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This might be something very trivial, but I am a novice with some Object-Oriented patterns.

Put simply, is it a bad practice to use methods from one DAO in another DAO? I am trying to create an entity within a DAO and find it very hard to create that entity using just that DAO. So, is it ok to use other DAO methods within the other DAO?


public function readAllUsers() {
    $sql = "SELECT * FROM user";
    return $this->execute($sql);

public function execute($sql) {
$result = mysql_query($sql, $this->getDBConnection())
                or die(mysql_error());
    $user = array();
    if(mysql_num_rows($result) > 0) {
        for($i = 0; $i < mysql_num_rows($result); $i++) {
            $row = mysql_fetch_assoc($result);
             ...set user info...
    return $user;

NOTE: There are a good bit of attributes like this in the user entity that have a one-to-many relationship with the entity itself (addresses, emails, phone numbers, etc.). The query that would be needed (with all the linking tables that are used) would be tremendously complex.



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Can you provide an example? – Elijah Jan 22 '10 at 0:54
Example provided. – Stephen Watkins Jan 22 '10 at 1:11

1 Answer 1

up vote 2 down vote accepted

No, I wouldn't do it that way at all.

Sounds like you want to model a one-to-many relationship, so your hope is to use the inner DAO to get the many objects and then map them into the one.

Resist that temptation.

Your code tells you why:

  1. The outer loop brings back N objects with a one-to-many relationship.
  2. The inner loop queries once for each of the N objects and brings back its dependencies.

Classic noob N+1 query error. The network latency will kill you for large N.

The right thing to do is to do one query that brings back all your data at once and map it into the object(s) in question.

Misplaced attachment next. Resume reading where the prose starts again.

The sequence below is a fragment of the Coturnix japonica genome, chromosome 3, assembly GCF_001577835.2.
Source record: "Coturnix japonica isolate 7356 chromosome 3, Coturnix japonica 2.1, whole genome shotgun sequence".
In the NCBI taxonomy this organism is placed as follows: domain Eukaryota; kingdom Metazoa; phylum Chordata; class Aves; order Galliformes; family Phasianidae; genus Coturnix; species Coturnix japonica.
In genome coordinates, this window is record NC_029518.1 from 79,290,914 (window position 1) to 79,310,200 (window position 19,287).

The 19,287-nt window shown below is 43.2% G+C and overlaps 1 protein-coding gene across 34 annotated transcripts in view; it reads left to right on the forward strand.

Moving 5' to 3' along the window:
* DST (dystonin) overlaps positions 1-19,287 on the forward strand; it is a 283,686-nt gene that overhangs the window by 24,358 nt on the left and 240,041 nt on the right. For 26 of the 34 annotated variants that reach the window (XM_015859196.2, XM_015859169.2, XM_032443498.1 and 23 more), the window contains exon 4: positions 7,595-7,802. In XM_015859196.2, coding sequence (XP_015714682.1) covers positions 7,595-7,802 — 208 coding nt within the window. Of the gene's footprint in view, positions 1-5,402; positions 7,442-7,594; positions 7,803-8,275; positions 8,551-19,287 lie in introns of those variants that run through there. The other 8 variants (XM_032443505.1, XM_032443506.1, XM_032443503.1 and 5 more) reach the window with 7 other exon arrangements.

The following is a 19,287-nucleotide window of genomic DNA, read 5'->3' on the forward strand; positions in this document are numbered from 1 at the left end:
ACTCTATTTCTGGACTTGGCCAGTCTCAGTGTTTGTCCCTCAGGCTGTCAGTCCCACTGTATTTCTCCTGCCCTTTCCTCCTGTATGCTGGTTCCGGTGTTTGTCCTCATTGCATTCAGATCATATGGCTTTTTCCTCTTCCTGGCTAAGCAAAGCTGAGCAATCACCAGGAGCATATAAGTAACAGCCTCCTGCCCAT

Maybe an ORM tool like Hibernate would be a good fit. If you have lots of 1:m relationships, I'd bet Hibernate would do as good as or a better job of generating efficient SQL than you will.

share|improve this answer
Can you explain a little bit as to why it is a bad thing to do? – Stephen Watkins Jan 22 '10 at 1:02
@duffymo: I think that is a pretty bold statement (pun intended). I don't suppose you mean to use this for all occasions, do you? I mean, in some occasions (with large one-to-many datasets) lazy loading might be more appropriate, no? – Decent Dabbler Jan 22 '10 at 1:04
Lazy loading is a good reason to use a an ORM tool that supports it properly. I wouldn't want anybody to write such a thing from scratch. And when I say "all your data", I don't mean millions of rows that result in an out of memory error. You have to be smart about what you fetch. Google queries return millions of hits, but they dole them back to you 25 at a time. Someone writing a DAO should be equally judicious about what they bring out of persistence and into memory. – duffymo Jan 22 '10 at 1:15
@fireeyedboy - loved the pun. I apologize for not giving it the notice it deserved in my response. – duffymo Jan 22 '10 at 1:19
I'd do it with one query and pay the penalty of more bytes on the wire instead of network latency: "SELECT user-info, address-info...". Bring the user-info back multiple times because it's better than network latency. Map it in once and then just do the address info. – duffymo Jan 22 '10 at 1:31

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